Deciding which hardwood floor is the best can be challenging, but with a little expert help, it’s considerably easier to make the right decision. Your budget, personal aesthetic, lifestyle, and spacial requirements are the major considerations that will help you decide which hardwood floor to choose. Read on and see how we’ve broken things down to make this big decision a lot easier.
Budget Considerations to Hardwood Flooring
First, you need to consider your budget. In fact, making and sticking to a budget is an important step in any renovation or construction project. Much like you shouldn’t fall in love with a house you cannot afford, you shouldn’t fall in love with a hardwood that’s out of your price-point.
The least expensive hardwoods are birch, hickory, rosewood, soft maple, oak, and poplar. Pine is also inexpensive but it is quite soft, so not generally recommended.
More costly–but undeniably beautiful–hardwoods include ash, walnut, cherry, white oak, hard maple, and mahogany. Lyptus hardwood flooring comes in the middle of these two price points.
When thinking about your budget, it is important to keep in mind that you can find hickory that costs more than maple or maple that costs more than cherry, depending on the quality and exact species of tree. Be sure to shop around, and when in doubt, feel free to ask for help from trusted hardwood flooring installers (like us!).
Another cost consideration: unfinished hardwood flooring or pre-finished? Unfinished hardwood is less expensive initially and has a rustic charm–even if you decide not to custom stain it. However, you will need to seal the wood regardless, so whether you hire someone or do it yourself, there will be some additional cost involved.
All this said, there are many go-arounds to help you get the look you want for a price that doesn’t break your budget.
Engineered Hardwood vs. Solid Hardwood
One of the ways to reduce cost without compromising your look is to opt for engineered hardwood. Engineered hardwood floor is made using layers of solid hardwood and plywood. Solid hardwood flooring is, as the name suggests, are solid pieces of wood with no layers.
Engineered hardwood is generally less expensive than hardwood since you are not using 100% solid wood. Engineered materials can also be more durable and less expensive than solid, softer hardwoods. Additionally, engineered hardwood withstands moisture better because the layers of plywood allow for a more dimensionally stable base, so the flooring flexes and warps less when wet.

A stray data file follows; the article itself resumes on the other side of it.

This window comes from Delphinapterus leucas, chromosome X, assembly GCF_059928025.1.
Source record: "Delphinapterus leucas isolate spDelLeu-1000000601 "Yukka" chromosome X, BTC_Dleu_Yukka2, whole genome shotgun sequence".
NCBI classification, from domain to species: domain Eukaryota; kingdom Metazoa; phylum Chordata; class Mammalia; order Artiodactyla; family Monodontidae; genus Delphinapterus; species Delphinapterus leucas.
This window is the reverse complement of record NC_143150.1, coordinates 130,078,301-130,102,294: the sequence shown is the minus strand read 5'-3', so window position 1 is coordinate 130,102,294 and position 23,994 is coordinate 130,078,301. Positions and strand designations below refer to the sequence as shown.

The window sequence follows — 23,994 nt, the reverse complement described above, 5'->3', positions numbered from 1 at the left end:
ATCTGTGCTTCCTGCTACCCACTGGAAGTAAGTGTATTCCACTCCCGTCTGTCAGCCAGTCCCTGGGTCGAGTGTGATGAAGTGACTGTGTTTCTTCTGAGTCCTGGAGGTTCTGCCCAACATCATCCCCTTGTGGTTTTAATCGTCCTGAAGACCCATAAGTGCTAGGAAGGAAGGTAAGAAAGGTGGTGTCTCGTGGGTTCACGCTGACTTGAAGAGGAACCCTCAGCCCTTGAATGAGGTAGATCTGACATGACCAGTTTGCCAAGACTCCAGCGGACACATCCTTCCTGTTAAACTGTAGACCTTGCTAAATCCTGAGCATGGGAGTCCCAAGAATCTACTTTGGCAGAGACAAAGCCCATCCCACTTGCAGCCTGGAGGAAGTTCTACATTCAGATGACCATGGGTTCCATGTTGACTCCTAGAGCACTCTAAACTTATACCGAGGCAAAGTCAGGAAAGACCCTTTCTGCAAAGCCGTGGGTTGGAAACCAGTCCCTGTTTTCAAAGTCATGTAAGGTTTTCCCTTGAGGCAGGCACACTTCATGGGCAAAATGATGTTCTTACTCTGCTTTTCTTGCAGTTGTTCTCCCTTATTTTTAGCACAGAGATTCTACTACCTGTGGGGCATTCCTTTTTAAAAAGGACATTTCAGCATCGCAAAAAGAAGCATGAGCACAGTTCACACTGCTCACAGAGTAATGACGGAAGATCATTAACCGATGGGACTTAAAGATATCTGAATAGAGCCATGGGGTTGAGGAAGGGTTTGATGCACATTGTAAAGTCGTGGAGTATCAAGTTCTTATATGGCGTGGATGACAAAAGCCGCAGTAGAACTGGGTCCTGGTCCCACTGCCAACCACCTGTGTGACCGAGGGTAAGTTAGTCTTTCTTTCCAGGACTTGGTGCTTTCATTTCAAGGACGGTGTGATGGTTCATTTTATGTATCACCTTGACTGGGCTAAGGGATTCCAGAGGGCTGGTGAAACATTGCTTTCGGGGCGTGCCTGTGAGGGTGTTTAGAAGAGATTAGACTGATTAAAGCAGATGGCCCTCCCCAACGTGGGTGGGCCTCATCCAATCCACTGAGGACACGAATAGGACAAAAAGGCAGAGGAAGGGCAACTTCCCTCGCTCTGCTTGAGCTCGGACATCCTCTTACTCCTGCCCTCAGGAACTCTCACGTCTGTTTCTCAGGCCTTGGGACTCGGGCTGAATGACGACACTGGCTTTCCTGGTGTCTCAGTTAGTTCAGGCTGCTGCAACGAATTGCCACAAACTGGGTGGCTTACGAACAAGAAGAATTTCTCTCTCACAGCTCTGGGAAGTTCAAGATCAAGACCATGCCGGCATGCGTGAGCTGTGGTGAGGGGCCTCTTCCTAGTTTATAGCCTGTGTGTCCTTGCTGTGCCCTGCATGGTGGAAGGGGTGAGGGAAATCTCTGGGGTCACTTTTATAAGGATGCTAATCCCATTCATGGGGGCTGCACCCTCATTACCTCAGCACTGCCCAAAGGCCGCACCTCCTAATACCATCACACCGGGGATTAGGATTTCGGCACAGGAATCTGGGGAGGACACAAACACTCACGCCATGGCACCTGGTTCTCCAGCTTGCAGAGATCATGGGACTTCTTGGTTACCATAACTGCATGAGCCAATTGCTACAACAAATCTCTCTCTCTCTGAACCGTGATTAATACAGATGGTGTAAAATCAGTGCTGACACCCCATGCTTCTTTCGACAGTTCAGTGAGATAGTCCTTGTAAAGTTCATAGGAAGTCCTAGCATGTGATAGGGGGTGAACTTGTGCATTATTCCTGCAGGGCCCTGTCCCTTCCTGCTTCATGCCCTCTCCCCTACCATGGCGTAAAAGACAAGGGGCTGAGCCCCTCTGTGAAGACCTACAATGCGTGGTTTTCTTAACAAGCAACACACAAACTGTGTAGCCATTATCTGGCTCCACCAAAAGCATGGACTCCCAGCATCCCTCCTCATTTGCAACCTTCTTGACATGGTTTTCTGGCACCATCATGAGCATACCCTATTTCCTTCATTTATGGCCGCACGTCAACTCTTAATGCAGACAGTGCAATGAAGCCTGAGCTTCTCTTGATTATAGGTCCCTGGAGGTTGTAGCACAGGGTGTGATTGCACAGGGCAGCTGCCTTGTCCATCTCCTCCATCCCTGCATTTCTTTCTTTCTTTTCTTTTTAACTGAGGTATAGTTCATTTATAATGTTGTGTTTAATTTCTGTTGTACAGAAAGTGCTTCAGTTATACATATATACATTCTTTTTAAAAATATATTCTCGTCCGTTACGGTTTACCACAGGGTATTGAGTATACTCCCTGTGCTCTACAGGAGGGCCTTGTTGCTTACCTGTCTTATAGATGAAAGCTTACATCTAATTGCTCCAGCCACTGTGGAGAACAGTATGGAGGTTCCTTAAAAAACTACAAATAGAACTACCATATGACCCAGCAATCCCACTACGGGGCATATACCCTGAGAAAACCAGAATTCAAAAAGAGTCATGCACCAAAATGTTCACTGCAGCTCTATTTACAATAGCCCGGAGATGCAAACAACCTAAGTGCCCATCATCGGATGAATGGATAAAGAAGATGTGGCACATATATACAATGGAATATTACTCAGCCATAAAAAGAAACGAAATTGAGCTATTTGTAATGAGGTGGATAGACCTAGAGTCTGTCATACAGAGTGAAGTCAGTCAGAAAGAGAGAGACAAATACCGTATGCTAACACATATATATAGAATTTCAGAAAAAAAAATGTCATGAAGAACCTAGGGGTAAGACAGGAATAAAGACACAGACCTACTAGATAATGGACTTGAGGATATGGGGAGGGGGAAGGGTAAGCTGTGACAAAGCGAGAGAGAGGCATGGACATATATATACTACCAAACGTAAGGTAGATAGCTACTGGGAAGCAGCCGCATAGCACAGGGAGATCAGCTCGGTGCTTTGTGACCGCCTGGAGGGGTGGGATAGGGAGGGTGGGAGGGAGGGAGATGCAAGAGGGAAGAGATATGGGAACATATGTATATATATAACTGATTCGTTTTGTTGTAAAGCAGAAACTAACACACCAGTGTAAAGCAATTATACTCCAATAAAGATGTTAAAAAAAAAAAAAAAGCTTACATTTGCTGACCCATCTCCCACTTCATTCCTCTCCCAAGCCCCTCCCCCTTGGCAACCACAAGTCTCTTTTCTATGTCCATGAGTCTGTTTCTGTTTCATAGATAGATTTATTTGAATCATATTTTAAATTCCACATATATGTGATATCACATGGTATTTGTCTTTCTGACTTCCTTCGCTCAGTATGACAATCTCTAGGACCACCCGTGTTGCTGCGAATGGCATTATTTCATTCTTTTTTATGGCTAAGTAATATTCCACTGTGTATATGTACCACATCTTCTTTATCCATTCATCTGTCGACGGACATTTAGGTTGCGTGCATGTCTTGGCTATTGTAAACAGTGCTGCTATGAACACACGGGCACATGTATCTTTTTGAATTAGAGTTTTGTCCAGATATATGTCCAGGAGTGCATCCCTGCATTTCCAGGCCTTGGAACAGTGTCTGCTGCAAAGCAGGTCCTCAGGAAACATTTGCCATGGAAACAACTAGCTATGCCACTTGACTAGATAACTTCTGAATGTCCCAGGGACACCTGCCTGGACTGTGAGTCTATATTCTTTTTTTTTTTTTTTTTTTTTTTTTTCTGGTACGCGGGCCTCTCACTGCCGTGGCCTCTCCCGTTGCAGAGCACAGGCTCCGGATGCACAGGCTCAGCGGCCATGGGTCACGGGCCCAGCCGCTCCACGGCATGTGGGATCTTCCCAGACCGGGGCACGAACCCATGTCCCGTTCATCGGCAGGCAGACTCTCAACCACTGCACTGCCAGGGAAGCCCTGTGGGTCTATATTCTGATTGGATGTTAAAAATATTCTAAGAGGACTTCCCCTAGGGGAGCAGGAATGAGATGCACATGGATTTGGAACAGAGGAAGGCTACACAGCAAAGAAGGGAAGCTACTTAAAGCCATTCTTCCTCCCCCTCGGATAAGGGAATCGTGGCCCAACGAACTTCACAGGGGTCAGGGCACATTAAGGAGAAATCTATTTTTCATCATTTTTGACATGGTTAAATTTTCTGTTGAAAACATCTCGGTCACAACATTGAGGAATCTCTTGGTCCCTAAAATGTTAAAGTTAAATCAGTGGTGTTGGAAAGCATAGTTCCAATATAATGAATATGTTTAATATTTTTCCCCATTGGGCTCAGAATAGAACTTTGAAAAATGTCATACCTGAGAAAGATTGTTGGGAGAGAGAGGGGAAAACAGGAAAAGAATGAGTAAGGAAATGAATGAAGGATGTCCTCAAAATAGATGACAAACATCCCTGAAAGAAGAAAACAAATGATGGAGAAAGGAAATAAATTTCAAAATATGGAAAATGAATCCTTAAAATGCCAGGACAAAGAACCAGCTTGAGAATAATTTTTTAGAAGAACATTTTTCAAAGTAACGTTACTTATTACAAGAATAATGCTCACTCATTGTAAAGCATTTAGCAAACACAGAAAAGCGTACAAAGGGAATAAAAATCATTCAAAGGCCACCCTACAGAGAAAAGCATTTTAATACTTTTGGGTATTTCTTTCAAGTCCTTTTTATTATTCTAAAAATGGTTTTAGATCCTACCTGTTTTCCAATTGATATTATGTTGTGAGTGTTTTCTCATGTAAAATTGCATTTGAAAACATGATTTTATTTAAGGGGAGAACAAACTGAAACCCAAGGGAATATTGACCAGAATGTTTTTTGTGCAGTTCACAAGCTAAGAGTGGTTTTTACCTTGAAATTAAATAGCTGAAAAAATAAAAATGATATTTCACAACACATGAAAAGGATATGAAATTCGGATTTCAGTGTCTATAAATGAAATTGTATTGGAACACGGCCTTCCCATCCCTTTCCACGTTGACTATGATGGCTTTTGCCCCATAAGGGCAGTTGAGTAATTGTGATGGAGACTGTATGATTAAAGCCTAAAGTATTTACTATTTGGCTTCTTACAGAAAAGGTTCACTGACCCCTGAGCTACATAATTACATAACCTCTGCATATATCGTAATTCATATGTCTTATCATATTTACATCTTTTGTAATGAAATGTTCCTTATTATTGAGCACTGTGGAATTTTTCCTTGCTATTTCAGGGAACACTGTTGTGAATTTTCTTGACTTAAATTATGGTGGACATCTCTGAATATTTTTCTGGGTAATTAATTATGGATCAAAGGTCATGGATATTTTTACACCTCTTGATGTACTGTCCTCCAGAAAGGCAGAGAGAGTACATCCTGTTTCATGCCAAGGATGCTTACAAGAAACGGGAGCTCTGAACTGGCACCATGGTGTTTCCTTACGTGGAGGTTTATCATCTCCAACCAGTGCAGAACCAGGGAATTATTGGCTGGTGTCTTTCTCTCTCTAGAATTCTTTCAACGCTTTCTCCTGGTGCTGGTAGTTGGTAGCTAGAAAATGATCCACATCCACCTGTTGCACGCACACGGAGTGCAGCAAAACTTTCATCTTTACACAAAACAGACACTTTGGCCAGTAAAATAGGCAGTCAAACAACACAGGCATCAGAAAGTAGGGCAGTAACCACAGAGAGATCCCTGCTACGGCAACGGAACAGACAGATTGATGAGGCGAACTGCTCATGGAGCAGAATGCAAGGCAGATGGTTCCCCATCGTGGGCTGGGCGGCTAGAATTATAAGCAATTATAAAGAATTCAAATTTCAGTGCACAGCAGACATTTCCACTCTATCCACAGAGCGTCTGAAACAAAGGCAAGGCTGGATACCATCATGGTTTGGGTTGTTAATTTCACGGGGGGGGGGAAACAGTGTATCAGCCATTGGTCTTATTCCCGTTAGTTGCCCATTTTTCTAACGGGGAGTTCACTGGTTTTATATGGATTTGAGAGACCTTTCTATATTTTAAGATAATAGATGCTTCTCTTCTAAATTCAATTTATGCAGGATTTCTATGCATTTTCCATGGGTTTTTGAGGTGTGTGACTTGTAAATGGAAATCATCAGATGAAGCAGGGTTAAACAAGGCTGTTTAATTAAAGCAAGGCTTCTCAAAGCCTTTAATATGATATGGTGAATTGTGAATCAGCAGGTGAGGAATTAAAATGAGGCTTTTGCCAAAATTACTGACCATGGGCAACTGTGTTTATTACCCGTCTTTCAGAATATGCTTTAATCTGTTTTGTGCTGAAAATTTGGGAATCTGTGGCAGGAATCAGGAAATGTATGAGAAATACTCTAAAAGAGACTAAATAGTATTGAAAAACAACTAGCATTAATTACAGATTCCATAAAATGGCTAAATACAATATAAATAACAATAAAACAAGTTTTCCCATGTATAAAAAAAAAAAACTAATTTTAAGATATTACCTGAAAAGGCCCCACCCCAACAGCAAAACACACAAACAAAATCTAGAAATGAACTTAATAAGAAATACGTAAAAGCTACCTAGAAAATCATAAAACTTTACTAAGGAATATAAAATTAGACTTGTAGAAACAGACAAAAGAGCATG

Solid hardwood, while not as durable in some cases, allows for sanding and refinishing which offers more flexibility to extend the life of your flooring. And of course, there’s also the luxury status of solid hardwood, which makes it a worthy choice for spaces that aren’t high-traffic, high-moisture zones.
Hardwood Flooring and Space
Considerations of space are incredibly important when deciding on the best hardwood flooring for you.
While engineered hardwood or durable solid hardwood like walnut can be used in minor splash zones like the kitchen, hardwood is not the best flooring choice for rooms that are subject to heavy moisture, like bathrooms, laundry rooms, mudrooms or damp basements.
However, solid hardwood can be a beautiful choice for dining rooms, living rooms, hallways, home offices, or bedrooms.
Hardwood Flooring and Lifestyle
There are exceptions to almost every suggestion made here and choosing the best hardwood flooring for you depends on many variables. For instance, having solid hardwood floors throughout your home might be great when envisioning their beauty and warmth in entryways and master bedrooms. On the other hand, having them in a house with many pets or in the bedroom of a young child who is prone to accidents and spills, might be worth a second thought.
This isn’t to say you can’t have solid hardwood in a busy family home, but unless you plan to have area rugs protecting it, are watchful with what it comes into contact with, care for it or confine it to specific rooms, engineered hardwood, vinyl, laminate or tile may be a better option.
Remember, if you have questions about which hardwood flooring is the best for you, contact us. We’re hardwood flooring installers with decades of expertise in design and installation, and we’re happy to help you make an informed choice that you’ll love.